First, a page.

Reexamination Applications: Patent Application Types and Strategies – Part 10

If anyone, including the patent owner, believes that there is a question as to whether a patent is still valid due to some newly discovered old patent or other publication (“prior art reference”), they can request that the patent be reexamined.  If the Patent Office agrees that there is a significant new question as to the patentability of the invention (and currently about 95% of the time they are agreeing with the requester), a patent reexamination is ordered.  The Patent Office purpose of reexamination proceedings is to remove invalid patents from the patent system and to narrow and strengthen valid patents.

There are two different types of approaches to patent reexamination:  ex parte (which is handled with just the patent owner and the examiners), and inter partes (during which a third party requester gets to comment on all patent owner submissions and appeal any adverse decisions).  Which approach you choose as a third party requester generally depends on cost (inter partes generally being about four times more expensive than ex parte examination for the third party) and whether the third party wants to comment to the patent examiner on the arguments made by the patent owner.  The ability to comment on the patent owner’s arguments goes a long way in the third party’s ability to make sure that the patent examiner understands completely why the third party believes the patented invention is not new or is obvious.

During the reexamination process, the patent owner gets the chance to amend the patent claims to avoid the new prior art references if necessary and, assuming negotiations with the examiner are successful, a patent will issue with claims determined to be enforceable despite the new prior art references examined.

Benefits of Reexamination for the Patent Owner include:  1) the possibility of a stronger patent;  2) the ability to extinguish third party challenges to the patent based on specific prior art references; and 3) deferring or terminating litigation.  A patent which has survived the reexamination process is considered stronger simply by the fact that it has gone through the examination process again after its original examination and will theoretically be considered more resistant to future challenges.  Beware, however, that because reexaminations are currently being granted so freely, that does not mean that it will be any less likely to be reexamined in the future.  If a competitor is asserting that your patent is invalid because of some prior art reference they found, you can request a reexamination of your own patent to eliminate that claim.  One other advantage during reexamination is that you may be able to add new claims, narrower than the original claims, that focus more closely on your competitors’ products.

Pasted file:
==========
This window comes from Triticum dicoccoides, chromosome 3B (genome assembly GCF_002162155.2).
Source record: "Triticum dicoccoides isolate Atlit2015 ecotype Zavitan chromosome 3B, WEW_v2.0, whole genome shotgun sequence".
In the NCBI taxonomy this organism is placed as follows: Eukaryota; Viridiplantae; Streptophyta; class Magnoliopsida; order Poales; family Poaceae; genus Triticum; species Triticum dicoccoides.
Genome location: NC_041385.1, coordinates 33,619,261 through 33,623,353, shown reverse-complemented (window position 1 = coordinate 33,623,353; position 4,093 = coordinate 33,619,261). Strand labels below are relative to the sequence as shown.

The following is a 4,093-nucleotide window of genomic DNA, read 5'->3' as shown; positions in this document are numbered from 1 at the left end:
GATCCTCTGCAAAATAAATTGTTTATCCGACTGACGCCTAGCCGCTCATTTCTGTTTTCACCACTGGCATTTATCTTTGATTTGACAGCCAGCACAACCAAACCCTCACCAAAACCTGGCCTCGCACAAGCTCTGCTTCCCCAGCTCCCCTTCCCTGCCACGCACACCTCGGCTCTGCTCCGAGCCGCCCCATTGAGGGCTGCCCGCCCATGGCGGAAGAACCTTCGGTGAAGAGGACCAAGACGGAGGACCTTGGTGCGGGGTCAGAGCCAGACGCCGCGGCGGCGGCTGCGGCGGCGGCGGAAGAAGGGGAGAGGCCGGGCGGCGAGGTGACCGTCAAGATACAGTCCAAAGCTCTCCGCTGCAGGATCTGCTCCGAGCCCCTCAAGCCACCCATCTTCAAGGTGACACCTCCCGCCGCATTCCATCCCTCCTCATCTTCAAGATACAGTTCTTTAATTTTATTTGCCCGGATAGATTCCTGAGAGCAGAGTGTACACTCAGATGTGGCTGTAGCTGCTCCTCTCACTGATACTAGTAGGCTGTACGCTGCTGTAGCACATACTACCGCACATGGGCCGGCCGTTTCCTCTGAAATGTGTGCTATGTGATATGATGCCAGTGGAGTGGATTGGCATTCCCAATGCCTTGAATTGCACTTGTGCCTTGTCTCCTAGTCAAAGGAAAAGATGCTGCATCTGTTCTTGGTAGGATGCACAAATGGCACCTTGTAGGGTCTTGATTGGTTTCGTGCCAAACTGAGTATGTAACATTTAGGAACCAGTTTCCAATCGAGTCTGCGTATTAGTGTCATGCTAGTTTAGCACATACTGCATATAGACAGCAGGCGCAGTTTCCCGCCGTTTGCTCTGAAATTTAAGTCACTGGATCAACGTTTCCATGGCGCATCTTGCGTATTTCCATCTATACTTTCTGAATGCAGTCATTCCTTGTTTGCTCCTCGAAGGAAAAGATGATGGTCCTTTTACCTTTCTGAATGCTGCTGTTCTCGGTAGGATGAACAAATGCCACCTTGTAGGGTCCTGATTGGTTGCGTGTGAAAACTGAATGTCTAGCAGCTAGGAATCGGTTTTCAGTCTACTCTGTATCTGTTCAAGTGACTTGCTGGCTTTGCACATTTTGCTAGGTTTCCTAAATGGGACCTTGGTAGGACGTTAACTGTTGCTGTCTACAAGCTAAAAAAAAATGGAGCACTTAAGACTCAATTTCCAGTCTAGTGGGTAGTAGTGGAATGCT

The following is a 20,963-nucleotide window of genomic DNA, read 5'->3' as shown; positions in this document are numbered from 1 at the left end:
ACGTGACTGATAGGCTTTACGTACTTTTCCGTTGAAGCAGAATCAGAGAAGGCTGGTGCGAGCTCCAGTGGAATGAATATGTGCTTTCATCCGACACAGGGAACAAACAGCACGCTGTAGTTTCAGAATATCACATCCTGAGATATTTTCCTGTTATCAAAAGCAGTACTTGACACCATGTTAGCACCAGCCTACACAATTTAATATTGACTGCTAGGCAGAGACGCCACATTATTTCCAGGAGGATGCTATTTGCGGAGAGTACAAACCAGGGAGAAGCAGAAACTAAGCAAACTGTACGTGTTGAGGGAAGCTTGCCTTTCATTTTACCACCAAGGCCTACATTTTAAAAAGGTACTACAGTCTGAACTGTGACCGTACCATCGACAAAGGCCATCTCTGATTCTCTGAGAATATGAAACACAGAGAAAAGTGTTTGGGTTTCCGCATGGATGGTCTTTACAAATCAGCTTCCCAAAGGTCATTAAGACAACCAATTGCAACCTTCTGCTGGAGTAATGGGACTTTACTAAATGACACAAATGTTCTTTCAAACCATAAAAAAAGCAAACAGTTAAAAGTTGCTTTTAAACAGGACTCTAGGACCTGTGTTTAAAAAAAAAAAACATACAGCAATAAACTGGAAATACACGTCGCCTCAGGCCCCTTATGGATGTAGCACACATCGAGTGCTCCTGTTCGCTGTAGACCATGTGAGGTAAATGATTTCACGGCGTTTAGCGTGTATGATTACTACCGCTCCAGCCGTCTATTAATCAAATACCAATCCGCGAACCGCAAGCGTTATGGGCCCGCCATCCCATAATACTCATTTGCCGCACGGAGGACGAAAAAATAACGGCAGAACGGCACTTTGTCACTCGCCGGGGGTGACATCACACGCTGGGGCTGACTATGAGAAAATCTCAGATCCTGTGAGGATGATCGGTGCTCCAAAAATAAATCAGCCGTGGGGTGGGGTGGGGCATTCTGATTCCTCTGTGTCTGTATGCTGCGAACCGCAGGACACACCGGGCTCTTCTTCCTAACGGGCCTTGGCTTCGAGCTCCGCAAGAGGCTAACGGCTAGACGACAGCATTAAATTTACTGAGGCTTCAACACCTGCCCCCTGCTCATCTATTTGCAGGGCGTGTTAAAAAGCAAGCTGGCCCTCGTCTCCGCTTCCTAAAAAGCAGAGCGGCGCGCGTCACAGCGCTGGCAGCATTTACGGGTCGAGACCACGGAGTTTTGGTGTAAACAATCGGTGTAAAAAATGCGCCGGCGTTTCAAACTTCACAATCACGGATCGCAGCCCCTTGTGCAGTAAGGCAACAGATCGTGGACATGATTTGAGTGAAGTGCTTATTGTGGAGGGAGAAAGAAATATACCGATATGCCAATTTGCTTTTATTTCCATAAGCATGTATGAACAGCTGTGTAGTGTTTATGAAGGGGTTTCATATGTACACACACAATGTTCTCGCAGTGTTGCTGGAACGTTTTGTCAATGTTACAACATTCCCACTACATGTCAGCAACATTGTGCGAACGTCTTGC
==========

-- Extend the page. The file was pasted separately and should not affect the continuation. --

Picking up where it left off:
Last, if a reexamination is requested at the right time before or during litigation, the judge may agree that the litigation should be put on hold to see what the Patent Office decides about the patent.  Because the reexamination process can take two or more years to complete, this can postpone the litigation expenses for a while during the reexamination and can remove some arguments the patent challenger may use during litigation.  As a patent challenger, an advantage to the reexamination process is that the patent may be declared invalidated or significantly narrowed, this can even eliminate the litigation or cause it to settle more quickly for many cases.

The claims may not be broadened during a reexamination proceeding (see Reissue Applications for broadening the patent).  A reexamined patent expires 20 years from its original priority filing date and is not extended as a result of the reexamination process.